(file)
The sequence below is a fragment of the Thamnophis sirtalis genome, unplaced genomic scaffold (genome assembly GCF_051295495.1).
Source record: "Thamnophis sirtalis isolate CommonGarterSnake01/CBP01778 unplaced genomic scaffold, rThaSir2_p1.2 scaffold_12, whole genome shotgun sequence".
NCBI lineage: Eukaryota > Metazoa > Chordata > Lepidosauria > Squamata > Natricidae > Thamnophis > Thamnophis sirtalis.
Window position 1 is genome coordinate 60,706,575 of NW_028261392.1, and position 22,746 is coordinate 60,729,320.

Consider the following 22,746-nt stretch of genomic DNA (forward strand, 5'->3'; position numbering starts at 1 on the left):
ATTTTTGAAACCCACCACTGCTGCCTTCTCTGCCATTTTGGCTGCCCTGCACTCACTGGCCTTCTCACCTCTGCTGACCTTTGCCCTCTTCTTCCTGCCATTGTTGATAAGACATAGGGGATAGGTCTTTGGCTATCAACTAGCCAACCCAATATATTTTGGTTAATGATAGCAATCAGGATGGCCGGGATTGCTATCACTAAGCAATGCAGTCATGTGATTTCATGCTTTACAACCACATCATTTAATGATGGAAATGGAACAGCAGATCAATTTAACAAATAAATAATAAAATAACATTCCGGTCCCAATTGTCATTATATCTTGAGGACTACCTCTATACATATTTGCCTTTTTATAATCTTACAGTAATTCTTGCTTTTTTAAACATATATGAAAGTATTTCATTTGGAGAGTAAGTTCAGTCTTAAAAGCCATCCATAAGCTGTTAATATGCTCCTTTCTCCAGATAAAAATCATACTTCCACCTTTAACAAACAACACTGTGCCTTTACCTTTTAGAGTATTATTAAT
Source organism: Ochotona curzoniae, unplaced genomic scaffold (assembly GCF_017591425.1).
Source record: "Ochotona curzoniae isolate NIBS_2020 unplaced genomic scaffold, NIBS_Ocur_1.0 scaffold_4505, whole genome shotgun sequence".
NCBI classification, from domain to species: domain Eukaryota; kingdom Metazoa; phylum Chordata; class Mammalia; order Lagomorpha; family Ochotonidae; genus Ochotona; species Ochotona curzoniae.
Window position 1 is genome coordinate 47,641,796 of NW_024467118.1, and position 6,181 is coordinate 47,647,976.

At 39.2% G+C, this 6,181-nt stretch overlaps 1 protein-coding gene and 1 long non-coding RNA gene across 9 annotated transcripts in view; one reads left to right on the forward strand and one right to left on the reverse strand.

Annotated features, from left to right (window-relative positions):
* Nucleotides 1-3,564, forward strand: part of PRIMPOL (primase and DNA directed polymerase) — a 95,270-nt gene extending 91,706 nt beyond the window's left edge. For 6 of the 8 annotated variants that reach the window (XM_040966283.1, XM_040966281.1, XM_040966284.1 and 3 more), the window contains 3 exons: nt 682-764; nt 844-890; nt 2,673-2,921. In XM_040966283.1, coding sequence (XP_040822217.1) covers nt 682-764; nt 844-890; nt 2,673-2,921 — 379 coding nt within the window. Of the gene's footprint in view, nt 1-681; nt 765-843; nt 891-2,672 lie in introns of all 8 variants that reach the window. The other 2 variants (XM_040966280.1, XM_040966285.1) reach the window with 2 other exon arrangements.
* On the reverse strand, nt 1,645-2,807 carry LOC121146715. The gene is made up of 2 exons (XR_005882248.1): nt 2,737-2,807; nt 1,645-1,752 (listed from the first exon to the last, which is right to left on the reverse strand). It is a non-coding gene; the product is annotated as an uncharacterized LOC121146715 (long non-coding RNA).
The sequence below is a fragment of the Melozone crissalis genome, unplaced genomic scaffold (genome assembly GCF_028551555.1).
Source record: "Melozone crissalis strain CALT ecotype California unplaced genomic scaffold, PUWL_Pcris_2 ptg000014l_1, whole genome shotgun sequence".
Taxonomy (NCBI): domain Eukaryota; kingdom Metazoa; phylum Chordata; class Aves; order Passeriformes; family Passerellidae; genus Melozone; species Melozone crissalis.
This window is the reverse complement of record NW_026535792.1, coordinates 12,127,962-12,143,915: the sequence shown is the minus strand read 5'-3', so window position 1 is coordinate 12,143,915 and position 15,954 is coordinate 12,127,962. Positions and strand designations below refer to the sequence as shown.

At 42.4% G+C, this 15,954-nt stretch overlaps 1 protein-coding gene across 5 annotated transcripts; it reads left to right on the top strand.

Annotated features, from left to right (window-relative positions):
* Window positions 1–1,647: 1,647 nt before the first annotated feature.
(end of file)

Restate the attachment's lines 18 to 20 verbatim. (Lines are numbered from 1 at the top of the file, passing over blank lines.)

This window is the reverse complement of record NW_026535792.1, coordinates 12,127,962-12,143,915: the sequence shown is the minus strand read 5'-3', so window position 1 is coordinate 12,143,915 and position 15,954 is coordinate 12,127,962. Positions and strand designations below refer to the sequence as shown.

At 42.4% G+C, this 15,954-nt stretch overlaps 1 protein-coding gene across 5 annotated transcripts; it reads left to right on the top strand.

Annotated features, from left to right (window-relative positions):